Cover Cropping Systems for Organically Farmed Vineyards (LODI Wine Growers)

Cover Crops

Vineyard cover cropping practices have been refined in Mendocino and Lake counties over the past 15 years. When organic and sustainable winegrowing began in the late 1980s, many of the cover crop species were selected from agronomic crop farming systems. While these were well-suited for bringing “life” back into the soil, they weren’t ideal species for a vineyard. Many were simply too energy-intensive to farm; too vigorous, grew into the trellis, produced too much biomass to manage easily, or produced too much nitrogen in the soil.

Following multiple trials conducted by the author and cooperating growers, we have identified a broad “plant palette” from which to choose in addressing specific cultural issues in vineyards, such as protection from soil erosion while building soil structure, organic matter, and overall soil quality.

Cover crops are now recommended that better fit the architecture of a vineyard and the farming system that growers find appropriate for their vineyards.

In Mendocino and Lake counties, both conventional, sustainable, and certified organic farming systems use cover crops. The differences between cover crop farming practices in these systems are slight.

Organic winegrowers do not use any herbicides or synthetically processed concentrated fertilizers. They rely on compost for nutrients. (Compost also makes a significant contribution to the goal of building soil carbon, as it contains fairly stable humus-like compounds.)

Under-vine weed control is done mostly with tillage tools. Both winegrowing systems use many of the same cover crop species, managed in similar ways.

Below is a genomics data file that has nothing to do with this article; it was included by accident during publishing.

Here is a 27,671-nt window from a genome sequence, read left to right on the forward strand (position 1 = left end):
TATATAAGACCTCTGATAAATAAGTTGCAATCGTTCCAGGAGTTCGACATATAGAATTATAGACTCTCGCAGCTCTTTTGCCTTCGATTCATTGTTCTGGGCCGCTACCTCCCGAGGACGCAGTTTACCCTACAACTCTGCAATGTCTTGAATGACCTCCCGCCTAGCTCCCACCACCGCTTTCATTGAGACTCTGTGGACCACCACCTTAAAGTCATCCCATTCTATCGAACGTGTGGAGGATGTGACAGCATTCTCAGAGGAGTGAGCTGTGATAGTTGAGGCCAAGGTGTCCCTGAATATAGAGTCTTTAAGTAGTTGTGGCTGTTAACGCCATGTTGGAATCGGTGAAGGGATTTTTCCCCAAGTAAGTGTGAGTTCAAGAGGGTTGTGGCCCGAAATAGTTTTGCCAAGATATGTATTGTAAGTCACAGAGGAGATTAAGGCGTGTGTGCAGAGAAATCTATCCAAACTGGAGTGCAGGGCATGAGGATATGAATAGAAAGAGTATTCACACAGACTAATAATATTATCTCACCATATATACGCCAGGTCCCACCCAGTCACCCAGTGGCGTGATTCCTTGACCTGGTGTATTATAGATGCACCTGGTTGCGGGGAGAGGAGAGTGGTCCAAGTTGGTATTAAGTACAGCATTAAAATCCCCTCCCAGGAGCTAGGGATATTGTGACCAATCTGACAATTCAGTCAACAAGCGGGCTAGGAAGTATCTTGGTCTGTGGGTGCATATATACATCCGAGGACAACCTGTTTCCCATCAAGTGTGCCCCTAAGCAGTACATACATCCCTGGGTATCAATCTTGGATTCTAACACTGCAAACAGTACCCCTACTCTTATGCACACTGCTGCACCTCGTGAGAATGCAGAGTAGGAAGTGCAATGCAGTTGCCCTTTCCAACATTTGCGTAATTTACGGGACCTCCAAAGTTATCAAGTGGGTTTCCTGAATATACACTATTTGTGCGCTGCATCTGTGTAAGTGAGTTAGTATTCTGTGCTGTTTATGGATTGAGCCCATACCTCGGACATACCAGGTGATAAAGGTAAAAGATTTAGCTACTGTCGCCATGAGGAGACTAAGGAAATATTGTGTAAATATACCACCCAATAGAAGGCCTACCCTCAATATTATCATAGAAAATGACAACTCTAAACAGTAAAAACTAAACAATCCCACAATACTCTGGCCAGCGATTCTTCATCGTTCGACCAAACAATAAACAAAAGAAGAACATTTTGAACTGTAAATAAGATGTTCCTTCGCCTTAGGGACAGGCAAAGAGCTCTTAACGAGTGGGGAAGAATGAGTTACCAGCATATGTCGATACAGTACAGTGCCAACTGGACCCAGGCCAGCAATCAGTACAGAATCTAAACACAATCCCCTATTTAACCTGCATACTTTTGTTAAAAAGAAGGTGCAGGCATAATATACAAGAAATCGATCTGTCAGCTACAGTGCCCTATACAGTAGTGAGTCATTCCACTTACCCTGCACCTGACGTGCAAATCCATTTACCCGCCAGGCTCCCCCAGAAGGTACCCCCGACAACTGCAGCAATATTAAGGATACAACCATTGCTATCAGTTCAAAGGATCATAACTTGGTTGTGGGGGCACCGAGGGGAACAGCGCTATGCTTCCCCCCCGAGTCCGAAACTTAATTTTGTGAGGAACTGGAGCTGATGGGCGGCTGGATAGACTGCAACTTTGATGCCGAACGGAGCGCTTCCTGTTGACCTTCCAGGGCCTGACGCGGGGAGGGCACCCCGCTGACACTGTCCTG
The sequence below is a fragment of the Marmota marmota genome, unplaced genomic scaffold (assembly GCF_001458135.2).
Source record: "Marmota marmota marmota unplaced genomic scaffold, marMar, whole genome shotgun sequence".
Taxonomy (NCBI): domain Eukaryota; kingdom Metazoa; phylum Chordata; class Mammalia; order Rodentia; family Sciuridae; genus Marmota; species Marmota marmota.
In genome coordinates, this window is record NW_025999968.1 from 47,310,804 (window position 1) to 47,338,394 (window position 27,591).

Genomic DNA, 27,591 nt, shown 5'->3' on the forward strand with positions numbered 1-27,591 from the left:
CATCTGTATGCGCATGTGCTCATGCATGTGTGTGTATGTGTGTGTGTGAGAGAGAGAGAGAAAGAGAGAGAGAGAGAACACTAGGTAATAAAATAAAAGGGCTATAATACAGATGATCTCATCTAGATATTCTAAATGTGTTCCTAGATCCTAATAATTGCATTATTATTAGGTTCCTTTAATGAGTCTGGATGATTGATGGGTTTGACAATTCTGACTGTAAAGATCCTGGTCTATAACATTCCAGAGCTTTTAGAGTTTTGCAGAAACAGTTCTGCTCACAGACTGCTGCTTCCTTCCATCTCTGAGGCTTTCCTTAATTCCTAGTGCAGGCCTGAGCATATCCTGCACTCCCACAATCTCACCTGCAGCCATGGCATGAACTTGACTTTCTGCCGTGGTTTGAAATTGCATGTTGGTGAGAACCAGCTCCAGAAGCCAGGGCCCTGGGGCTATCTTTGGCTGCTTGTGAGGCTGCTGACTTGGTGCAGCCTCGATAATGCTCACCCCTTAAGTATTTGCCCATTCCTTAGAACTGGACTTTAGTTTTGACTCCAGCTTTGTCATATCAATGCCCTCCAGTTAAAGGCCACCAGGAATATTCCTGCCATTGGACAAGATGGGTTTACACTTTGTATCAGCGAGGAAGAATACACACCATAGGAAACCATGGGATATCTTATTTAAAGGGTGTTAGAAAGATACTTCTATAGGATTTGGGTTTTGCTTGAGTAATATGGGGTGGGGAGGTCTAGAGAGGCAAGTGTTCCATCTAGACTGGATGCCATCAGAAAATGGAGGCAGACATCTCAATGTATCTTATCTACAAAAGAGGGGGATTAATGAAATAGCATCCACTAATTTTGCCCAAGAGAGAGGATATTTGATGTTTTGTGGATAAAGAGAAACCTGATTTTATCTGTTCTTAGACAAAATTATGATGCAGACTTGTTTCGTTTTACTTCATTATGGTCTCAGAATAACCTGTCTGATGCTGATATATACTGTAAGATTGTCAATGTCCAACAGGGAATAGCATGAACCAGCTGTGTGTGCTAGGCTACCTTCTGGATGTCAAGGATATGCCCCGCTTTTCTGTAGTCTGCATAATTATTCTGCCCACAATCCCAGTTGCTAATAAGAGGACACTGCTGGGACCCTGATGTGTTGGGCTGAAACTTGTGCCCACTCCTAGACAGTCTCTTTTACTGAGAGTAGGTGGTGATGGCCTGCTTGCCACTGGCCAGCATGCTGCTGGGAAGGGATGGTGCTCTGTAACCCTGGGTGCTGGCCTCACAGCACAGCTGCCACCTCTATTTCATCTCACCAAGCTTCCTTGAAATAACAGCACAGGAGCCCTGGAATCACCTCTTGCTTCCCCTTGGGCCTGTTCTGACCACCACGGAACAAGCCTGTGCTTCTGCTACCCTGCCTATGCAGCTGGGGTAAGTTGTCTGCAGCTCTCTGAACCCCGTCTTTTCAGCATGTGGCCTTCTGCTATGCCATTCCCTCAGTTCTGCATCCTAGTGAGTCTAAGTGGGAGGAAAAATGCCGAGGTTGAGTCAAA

This report will examine how organic wine growers select cover cropping systems, and what techniques are used to grow and manage them in North Coast vineyards.

Importance of Cover Crops

Cover crops are a tool to help winegrowers manage their soils in multiple ways. They help to:

Protect soil from erosion

The foliage of cover crops reduces the velocity of raindrops before they hit the soil surface, preventing soil from splashing. This prevents slaking of soil aggregates and sealing of the soil surface. (When this occurs, runoff increases, along with soil erosion). The roots of the cover crops bind soil particles together, improving soil structure and water penetration, while preventing the soil particles from moving.

Regulate vine growth

Cover crops can be used to both invigorate vines (augmenting soil nitrogen from nitrogen-fixing legumes) and devigorate vines (root competition from non-legumes with the vines for nutrients and water).

Improve soil fertility 

Besides increasing soil nitrogen, decomposed cover crops increase the soil cation exchange capacity. Therefore, the ability of a soil to hold and exchange nutrients increases. Additionally, nutrients are often chelated into organic complexes, and are more readily exchanged from these substrates than from inorganic clay minerals. Since many organic growers also apply compost, this also adds to the fertility of vineyard soils.

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